Opening its doors this week for its 16th edition, Frieze London 2018 has once again turned the art world’s collective eye towards the British capital for the next week, as sales and installations across its spacious halls make for a fitting center to one of the city’s busiest art events. With 160 galleries from around the globe showing at the Regent’s Park exhibition space, the rest of the world seems to have come along for the ride.
As regards its curatorial programs, the fair seems to have taken its cues from a range of contemporary issues, from the lack of visibility of women in the marketplace to hidden systems of communication and control. The themed section, Social Work, displayed women artists that challenged the status quo and delved into political activism in their art during the 1980s and 90s, among them Nancy Spero, Camille Henrot, and Helen Chadwick. Part of a program centered around the centenary celebration of women gaining voting rights in the United Kingdom, and selected by an all-female panel of curators, museum directors and art historians, the curated sections present a fitting cultural cue for the rest of the show to work with and elaborate on.
With curatorial concepts ruminating on previous failures of the market towards women artists, the sales of the week seemed to offer a bright future. On Wednesday, David Zwiner sold all of his works by female artists including Bridget Riley, Lisa Yuskavage, Carol Bove and Rose Wylie, reaching into the six figures for many of the works. Thaddaeus Ropac also had a strong week, selling works that ranged from a $160,000 suitcase by Tom Sachs to a $1.6 million canvas by Georg Baselitz.
More politically-engaged work was on view at Simon Lee, with a solo booth of brand new paintings by American Artist Jim Shaw reflecting the current American political situation. A gilded wallpaper covered the booth walls recalling the interior aesthetic of Donald Trump’s Mar A Lago retreat presented distorted reproductions of the president’s face in repeated patterns. Fitting with Shaw’s continued interest in the grotesque features of American politics, it was a fitting show to reflect the fractious political discourse underway on the other side of the Atlantic.
At Pace, a focus on international artists featured works by Brent Wadden, Song Dong, Adrian Ghenie, and Yoshimoto Nara, bringing together artists from all over the world while celebrating London’s role as a creative hub for so much of the current artistic discourse in Europe. Artist Adam Pendleton curated the gallery’s more historically-focused Masters stand, bringing together abstract paintings by figures including Sol LeWitt, Agnes Martin and Robert Ryman.
The Masters section seemed particularly well-organized this year, its six millennia of art history from across the world offering ample context for the work of pioneers of the avant-garde, and bringing unique perspectives on art history creating a hybrid environment for quality and discovery. Artists spanning the range of modern art history were presented together with museum-grade works and objects such as ancient Chinese masterpieces, rare archaic sculptures from the Arctic circle, Japanese netsuke, manuscripts, and tapestries from 18th century India . Collaborating for the fourth year, Hauser & Wirth and Moretti Fine Art dedicated their presentation to Stephen Spender, portraying the poet’s life and relationship through objects and artworks. Hauser & Wirth also sold work by Arshile Gorky, including Untitled, Head for $1,600,000 to a U.S. Collection, as well as a Lucian Freud for $155,000 in the opening days of the fair. Nearby, Paris and London-based gallery kamel mennour collaborated with Lévy Gorvy for the first time to present a solo booth dedicated to French conceptual painter François Morellet.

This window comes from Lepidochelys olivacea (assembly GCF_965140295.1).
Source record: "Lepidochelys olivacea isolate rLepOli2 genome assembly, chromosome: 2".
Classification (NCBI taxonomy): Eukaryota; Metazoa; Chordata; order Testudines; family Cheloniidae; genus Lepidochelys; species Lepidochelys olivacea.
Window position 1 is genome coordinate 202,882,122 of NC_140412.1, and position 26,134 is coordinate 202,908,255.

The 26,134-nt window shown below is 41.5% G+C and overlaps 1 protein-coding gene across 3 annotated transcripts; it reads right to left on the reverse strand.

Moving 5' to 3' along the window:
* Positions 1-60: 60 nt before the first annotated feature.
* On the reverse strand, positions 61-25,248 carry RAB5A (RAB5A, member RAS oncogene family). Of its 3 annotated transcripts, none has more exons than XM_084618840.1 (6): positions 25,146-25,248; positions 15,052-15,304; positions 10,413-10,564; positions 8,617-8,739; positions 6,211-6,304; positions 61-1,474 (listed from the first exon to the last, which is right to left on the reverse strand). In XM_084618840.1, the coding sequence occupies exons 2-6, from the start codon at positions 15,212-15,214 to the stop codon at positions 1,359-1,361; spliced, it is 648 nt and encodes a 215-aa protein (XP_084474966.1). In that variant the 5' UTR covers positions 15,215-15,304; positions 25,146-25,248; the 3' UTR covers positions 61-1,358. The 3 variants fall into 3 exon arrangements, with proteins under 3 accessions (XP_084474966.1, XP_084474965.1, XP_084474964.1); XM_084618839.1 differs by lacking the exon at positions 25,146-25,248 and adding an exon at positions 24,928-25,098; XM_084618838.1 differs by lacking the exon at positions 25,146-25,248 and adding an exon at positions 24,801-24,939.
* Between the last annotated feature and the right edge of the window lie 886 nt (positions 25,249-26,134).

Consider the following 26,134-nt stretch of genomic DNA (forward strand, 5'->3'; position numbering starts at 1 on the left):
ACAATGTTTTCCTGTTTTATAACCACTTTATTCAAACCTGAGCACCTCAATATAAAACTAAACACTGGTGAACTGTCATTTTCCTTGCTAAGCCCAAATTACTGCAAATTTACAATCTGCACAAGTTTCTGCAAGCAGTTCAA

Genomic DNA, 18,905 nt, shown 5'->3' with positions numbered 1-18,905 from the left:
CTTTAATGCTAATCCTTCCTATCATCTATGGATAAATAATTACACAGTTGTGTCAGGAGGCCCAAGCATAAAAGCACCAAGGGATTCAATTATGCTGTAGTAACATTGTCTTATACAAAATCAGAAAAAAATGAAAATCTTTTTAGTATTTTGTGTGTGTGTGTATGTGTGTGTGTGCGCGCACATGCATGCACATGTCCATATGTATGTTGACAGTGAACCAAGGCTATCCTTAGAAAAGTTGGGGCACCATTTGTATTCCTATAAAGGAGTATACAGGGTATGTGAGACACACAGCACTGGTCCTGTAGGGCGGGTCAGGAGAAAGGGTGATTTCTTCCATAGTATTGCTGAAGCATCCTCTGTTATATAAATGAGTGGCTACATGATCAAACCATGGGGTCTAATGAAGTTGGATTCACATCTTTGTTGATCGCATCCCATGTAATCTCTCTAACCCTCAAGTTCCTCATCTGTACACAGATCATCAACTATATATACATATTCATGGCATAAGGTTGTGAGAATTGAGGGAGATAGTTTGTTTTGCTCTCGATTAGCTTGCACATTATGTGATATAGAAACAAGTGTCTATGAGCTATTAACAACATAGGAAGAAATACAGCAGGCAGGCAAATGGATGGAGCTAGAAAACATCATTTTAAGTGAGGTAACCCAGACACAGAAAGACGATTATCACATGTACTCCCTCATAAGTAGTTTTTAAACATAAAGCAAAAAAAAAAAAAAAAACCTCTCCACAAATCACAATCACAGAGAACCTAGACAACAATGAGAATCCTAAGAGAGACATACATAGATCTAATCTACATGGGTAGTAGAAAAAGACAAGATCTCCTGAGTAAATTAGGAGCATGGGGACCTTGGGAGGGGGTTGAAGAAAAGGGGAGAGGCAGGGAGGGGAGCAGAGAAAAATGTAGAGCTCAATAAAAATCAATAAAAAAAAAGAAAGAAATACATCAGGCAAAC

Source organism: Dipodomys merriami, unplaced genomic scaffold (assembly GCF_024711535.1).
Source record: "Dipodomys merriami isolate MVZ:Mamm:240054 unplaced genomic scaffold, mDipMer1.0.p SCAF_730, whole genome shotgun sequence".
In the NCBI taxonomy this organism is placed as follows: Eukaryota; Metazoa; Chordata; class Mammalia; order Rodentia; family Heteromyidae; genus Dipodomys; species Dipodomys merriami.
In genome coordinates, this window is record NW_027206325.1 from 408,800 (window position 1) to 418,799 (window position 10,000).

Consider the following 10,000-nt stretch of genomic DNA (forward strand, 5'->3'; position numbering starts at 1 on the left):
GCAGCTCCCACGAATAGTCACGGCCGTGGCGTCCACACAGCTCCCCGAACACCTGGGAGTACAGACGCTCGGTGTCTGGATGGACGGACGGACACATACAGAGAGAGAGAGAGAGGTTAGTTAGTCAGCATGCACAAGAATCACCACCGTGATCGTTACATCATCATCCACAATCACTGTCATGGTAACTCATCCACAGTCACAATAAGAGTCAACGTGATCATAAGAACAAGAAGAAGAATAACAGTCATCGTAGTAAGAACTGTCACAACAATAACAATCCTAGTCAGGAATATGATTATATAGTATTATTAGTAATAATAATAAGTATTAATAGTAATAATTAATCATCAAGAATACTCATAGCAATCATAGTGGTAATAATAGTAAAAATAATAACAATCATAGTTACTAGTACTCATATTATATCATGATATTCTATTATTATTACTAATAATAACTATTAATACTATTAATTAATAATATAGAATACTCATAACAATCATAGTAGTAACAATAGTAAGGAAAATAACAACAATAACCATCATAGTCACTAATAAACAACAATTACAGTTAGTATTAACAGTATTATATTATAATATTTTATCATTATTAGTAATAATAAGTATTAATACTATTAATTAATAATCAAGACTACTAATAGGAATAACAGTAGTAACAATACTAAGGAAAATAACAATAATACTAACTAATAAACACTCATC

Outside, the fair’s sculpture park offered a unique section of works that seemed to rely on architectural and spatial inversions, among them Richards Woods’s colorful, small-scale house sculpture, which was paired interestingly near a massive tower of steel blocks by Sean Scully. These sorts of physical contrasts and investigations of space and form allowed the viewer a unique path through modern sculptural practice, backdropped by the lush lawns of London park and the city’s brisk fall weather.
This sense of exploration, a hallmark of the fair, and one of its main appeals, seems to have remained strong over the years, and one can only hope will continue to remain a central tenant of Frieze’s appeal.
The fair closes October 7th.
— D. Fenicia and D. Creahan
Frieze 2018 Sales Report [Art Market Monitor]
News from Frieze Masters and Frieze London 2018 [FT]
Frieze London fights gender gap—but how many female artists are at the fair? [Art Newspaper]
In London, a Frenzied Frieze Week in the Shadow of Brexit [NYT]
Fair Website [Frieze London]